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Art Lessons: Negative Space

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[MUSIC]
So
now, I'm gonna do a negative space
drawing.
And what's so amazing about a negative
space drawing,
is that you're able to see shape in a very
abstract way because when you draw
nothing, it's really everything.
I know it sounds very like Lao Tzu-ish.
But really when you draw nothing, it is
everything.
So normally people just draw the object
that they see.
Rarely do they draw the empty spaces
around the object that they see.
And it's in the emptiness that all, that
shape takes place.
The emptiness is what forms the shape of
the object.
So we're gonna take a plant right now.
And I'm gonna look at the plant and
experience, experience to see the negative
shapes.
What this does is, it enables you to make
a cognitive shift
from your linear left hemisphere into your
spatially timeless right hemisphere.
And when you can make that shift, You're
not labeling anything.
So when I draw around the leaf, I'm not
saying it's a leaf.
It's just a shape.
I'm not saying, you know there's an edge.
I'm just saying there's just an emptiness.
So because you can't label it.
You can't categorize it.
Your brain's able to kind of see it in a
really weird way a lot clearer.
So it's a great exercise for you to do
whether you're drawing your hand,
whether you're drawing a house plant,
whether you're drawing a landscape,
is to do a negative shape drawing.
And they could also be pretty beautiful as
well.
So,.
I would encourage you to, to do this as
much as possible, and
by doing that, this will, this will allow
you to see the unseen.
So, kinda, starting at the top,
and remember, you could really start.
You don't have to start anywhere except
what interests you.
It's all relationships.
So, right here I'm going up with this
here.
If can lean over.
From right here in the drawing.
So just to share that with you cuz it's
gonna be very hard.
To see where I am.
[NOISE]
Right,
now I'm kinda
just drawing
around the plant.
And I'm able to really see some really
amazing negative shapes.
[NOISE]
Not really, I'm not looking at.
Try not to just look at this as a stem.
I'm trying to feel this.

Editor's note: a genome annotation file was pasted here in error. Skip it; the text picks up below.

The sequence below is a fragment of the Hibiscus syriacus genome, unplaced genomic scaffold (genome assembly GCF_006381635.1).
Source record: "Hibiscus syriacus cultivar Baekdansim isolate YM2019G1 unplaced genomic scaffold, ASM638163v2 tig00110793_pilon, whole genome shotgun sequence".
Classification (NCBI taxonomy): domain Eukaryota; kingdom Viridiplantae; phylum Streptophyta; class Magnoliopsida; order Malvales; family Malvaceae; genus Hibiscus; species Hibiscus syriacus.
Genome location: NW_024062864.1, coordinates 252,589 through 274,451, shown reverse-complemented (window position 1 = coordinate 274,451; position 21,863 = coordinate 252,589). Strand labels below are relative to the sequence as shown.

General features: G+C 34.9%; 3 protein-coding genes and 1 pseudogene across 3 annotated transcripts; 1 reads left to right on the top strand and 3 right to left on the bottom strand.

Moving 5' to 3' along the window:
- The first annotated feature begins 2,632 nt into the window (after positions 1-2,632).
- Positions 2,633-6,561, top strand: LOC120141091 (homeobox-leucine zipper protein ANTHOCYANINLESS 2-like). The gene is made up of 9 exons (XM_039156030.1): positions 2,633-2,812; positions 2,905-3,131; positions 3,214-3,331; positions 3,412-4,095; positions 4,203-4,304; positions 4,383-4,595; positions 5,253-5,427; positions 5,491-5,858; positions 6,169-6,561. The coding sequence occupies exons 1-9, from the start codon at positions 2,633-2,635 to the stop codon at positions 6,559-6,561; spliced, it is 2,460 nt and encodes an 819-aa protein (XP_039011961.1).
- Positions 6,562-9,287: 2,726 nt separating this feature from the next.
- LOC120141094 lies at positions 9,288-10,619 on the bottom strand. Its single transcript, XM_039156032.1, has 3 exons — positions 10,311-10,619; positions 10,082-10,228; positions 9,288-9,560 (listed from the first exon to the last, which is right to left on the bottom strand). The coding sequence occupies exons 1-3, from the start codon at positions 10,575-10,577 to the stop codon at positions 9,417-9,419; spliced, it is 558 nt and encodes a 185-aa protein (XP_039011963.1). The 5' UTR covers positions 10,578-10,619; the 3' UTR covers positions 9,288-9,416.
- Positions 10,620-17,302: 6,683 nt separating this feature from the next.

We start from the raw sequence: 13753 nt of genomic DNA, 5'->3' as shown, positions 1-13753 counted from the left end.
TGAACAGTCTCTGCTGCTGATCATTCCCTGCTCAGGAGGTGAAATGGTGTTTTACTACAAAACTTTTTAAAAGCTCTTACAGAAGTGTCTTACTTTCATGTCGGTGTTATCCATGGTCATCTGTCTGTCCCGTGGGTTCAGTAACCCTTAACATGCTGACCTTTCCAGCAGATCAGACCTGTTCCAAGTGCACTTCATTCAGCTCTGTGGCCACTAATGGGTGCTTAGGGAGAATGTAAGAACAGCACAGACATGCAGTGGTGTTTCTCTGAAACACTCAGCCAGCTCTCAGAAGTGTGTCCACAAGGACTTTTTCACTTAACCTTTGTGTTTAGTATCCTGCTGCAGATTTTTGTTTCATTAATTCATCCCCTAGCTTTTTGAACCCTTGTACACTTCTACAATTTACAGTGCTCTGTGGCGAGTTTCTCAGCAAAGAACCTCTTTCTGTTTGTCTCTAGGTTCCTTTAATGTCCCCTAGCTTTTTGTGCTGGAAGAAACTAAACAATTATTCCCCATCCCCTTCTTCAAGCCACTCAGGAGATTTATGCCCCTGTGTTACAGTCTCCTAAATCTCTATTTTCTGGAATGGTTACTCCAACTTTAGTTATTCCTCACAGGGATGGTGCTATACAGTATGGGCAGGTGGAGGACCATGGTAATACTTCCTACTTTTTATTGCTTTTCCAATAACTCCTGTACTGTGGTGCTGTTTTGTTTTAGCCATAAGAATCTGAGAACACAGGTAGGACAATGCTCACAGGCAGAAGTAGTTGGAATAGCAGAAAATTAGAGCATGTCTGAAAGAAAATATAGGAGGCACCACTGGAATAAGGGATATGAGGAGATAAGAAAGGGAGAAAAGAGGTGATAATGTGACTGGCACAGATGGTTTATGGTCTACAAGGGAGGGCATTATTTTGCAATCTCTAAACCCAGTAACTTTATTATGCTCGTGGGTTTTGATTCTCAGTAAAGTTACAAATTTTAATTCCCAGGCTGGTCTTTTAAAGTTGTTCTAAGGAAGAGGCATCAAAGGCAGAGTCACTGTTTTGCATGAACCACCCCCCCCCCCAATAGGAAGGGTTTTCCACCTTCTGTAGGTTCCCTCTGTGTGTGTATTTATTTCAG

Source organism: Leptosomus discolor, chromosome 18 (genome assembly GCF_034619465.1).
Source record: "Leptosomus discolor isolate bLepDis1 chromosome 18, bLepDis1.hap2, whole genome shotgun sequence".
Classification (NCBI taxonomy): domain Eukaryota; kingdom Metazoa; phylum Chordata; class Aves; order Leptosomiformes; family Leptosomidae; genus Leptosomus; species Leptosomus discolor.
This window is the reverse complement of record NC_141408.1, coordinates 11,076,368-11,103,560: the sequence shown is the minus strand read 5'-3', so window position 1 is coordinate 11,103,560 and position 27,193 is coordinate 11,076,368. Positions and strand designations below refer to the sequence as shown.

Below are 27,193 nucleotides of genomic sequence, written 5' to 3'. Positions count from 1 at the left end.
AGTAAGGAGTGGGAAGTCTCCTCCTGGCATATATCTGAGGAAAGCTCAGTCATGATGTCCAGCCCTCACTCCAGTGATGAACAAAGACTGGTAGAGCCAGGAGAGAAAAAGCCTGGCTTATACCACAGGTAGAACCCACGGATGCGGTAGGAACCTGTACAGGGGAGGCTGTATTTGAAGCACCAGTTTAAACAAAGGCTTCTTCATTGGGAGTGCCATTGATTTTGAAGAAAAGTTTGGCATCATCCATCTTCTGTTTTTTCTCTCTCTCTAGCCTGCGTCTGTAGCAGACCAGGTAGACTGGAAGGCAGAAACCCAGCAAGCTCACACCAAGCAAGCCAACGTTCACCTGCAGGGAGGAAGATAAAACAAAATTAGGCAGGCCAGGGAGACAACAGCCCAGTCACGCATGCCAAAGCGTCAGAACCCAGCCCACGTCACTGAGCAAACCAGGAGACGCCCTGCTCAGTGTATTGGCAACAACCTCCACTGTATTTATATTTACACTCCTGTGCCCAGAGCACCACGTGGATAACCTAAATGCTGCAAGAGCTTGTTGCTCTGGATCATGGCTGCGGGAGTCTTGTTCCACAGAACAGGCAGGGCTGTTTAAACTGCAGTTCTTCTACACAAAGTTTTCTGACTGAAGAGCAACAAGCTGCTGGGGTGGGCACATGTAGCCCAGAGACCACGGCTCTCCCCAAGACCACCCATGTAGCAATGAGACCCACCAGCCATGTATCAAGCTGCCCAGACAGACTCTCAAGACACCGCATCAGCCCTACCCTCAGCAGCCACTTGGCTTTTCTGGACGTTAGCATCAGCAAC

Has just the negative shape in here.
Like that.
So you start to see.
I'm starting to carve out, starting to
carve out,
these shapes.
I'm constantly just taking measurements,
constantly taking measurements.
And your eye,
your eye's
amazing, cuz your eye would actually fill
in the rest.
You know.
Your eye's gonna do all that work that you
thought, well, no I,
I need to explain that.
I need to explain that.
No, it's subtle.
You don't need to explain it.
It's there.
It's there.
Information is completely there.
[MUSIC]
[MUSIC]
I'm going back to right here.
Finding, the negative shape of that
potter.
[SOUND]
Really,
right now, I'm just drawing the surface
area of that table.
Kinda, around it.
[SOUND]
Probably not gonna, do the whole drawing.
I want to do enough to where you can
really just, just get the hang of it.
And so you can kinda, do this on your own
and just, really play with it.
And don't worry about it being a good
drawing.
That's just not, that's not important.
It's the experience of the exercise that's
going to make you better.
Anybody could do this.
Anybody can learn how to see.
If these, these right here are some of the
greatest exercise, to allow you to see.
You just have to kinda, sit down and just,
get into it.
[SOUND]
Okay, hold on.
[SOUND]
So, you can see,.
Right, here would be the center point,
here would be the center point.
So, it's not like I'm, [SOUND] you know,
a crazy person and I'm just making shapes
up.
I'm, you know, I'm not thinking about the
center of these objects.
I'm not thinking about the fact that, you
know, this is dissecting this leaf or.
And there's a, there's, there's a folding
in.
I'm just thinking about, what is going on
in the negative spaces.
What is going on there,
because that, that to me,.
Is defining.
[SOUND]
So, as you can see I'm, drawing primarily
with my left hand.
And, and that's because, my right, my
right hemisphere,
all the way that my right hand sees,
sometimes can be a little too literal and,
I don't wanna, I don't wanna draw
literally, right now.
I just.
Wanna, think about the emptiness, and the
hole in my heart,
sound dark, poetic .I just want to think
about the emptiness of of space.
[SOUND]
And this is not, you know, this is a.
Not supremely, accurate but
it's, it's, it's an exercise.
Once again, it's,
it's not a It's not a means.
Of, like, this is gonna, be the best
drawing ever.
This is more like, I'm doing this to get
better.
I'm doing this because I want my brain to,
to figure stuff out that.
That I know will make me a better artist
[SOUND]
[SOUND]
So, you kinda, get the gist of it.
There's no need to continue after this.
You can keep going on and keep going on,
and keep going on.
But you know, this is a really, really
valuable exercise to be able to see,
and to be able to experience something.
And I think, the more you do that, the
more you will immediately,
start to see shapes in an abstract way.
And remember, even, especially when you're
painting, that the negative
is just as important and just as
tantalizing as the positive spaces.
So, if you're painting a figure, if you're
painting a landscape,
think about all of the negative shapes.
Because if you don't know why, why your
figure doesn't look don't worry about it.
Just paint, paint what's behind it and
your figure will come to life.
[MUSIC]